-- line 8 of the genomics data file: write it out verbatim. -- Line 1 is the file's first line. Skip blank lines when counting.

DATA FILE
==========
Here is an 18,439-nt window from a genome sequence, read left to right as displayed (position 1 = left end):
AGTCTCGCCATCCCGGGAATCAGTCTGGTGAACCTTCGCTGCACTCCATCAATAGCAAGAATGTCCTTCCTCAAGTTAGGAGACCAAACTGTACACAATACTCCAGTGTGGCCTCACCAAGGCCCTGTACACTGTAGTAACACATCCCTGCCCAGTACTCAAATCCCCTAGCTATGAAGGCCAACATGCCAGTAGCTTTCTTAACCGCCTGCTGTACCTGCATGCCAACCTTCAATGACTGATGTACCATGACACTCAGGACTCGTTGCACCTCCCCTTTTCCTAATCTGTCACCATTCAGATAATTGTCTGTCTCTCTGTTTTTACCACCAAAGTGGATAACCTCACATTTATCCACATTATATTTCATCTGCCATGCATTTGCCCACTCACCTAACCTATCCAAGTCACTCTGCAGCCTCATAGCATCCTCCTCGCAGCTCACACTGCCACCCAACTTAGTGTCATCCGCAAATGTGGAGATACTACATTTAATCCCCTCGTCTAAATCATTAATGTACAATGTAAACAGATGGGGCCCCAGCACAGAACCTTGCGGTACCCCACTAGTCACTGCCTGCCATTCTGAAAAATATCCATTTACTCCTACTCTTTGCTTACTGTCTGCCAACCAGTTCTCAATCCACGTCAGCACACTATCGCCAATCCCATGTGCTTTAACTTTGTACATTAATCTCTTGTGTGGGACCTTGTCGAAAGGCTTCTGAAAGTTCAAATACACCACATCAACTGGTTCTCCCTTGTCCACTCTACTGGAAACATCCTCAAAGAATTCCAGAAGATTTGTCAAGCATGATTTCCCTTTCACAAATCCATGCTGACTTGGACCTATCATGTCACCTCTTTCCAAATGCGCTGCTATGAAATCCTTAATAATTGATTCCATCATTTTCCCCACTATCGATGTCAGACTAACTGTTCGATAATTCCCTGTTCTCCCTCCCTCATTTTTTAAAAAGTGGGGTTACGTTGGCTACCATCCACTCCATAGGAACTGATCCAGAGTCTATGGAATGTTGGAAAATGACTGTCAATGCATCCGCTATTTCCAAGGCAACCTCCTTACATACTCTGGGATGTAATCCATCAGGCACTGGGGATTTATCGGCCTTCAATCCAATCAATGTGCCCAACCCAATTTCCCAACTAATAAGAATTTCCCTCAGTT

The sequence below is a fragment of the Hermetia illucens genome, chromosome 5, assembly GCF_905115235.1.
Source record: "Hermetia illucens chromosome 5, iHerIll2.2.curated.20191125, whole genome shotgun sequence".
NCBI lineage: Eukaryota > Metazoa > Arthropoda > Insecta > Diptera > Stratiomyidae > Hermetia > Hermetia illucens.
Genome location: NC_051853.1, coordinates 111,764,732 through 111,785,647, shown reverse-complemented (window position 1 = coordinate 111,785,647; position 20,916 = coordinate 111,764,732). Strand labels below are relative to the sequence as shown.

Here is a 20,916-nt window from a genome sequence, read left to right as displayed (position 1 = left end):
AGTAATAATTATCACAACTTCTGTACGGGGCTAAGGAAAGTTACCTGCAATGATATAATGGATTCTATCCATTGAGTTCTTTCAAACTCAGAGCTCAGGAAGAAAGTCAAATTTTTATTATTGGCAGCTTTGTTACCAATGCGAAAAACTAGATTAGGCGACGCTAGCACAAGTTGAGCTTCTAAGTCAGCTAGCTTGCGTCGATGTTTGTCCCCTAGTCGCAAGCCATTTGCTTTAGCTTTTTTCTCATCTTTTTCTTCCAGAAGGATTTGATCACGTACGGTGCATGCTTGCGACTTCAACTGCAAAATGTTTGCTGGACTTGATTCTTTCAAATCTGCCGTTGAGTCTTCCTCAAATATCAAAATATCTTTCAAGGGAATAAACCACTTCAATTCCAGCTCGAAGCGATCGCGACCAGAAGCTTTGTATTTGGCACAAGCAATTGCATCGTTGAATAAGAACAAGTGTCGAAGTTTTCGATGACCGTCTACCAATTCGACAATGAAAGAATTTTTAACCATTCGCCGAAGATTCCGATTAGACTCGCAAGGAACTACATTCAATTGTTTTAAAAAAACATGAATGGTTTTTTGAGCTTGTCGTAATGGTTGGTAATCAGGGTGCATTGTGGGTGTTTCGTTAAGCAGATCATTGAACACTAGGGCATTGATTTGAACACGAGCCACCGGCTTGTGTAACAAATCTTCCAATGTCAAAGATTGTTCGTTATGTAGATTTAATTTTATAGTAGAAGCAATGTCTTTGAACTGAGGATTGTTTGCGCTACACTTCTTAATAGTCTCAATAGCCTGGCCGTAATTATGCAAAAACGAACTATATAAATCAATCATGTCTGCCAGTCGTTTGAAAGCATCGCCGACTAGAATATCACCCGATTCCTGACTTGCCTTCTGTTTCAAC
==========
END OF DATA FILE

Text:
AGTAATAATTATCACAACTTCTGTACGGGGCTAAGGAAAGTTACCTGCAATGATATAATGGATTCTATCCATTGAGTTCTTTCAAACTCAGAGCTCAGGAAGAAAGTCAAATTTTTATTATTGGCAGCTTTGTTACCAATGCGAAAAACTAGATTAGGCGACGCTAGCACAAGTTGAGCTTCTAAGTCAGCTAGCTTGCGTCGATGTTTGTCCCCTAGTCGCAAGCCATTTGCTTTAGCTTTTTTCTCATCTTTTTCTTCCAGAAGGATTTGATCACGTACGGTGCATGCTTGCGACTTCAACTGCAAAATGTTTGCTGGACTTGATTCTTTCAAATCTGCCGTTGAGTCTTCCTCAAATATCAAAATATCTTTCAAGGGAATAAACCACTTCAATTCCAGCTCGAAGCGATCGCGACCAGAAGCTTTGTATTTGGCACAAGCAATTGCATCGTTGAATAAGAACAAGTGTCGAAGTTTTCGATGACCGTCTACCAATTCGACAATGAAAGAATTTTTAACCATTCGCCGAAGATTCCGATTAGACTCGCAAGGAACTACATTCAATTGTTTTAAAAAAACATGAATGGTTTTTTGAGCTTGTCGTAATGGTTGGTAATCAGGGTGCATTGTGGGTGTTTCGTTAAGCAGATCATTGAACACTAGGGCATTGATTTGAACACGAGCCACCGGCTTGTGTAACAAATCTTCCAATGTCAAAGATTGTTCGTTATGTAGATTTAATTTTATAGTAGAAGCAATGTCTTTGAACTGAGGATTGTTTGCGCTACACTTCTTAATAGTCTCAATAGCCTGGCCGTAATTATGCAAAAACGAACTATATAAATCAATCATGTCTGCCAGTCGTTTGAAAGCATCGCCGACTAGAATATCACCCGATTCCTGACTTGCCTTCTGTTTCAAC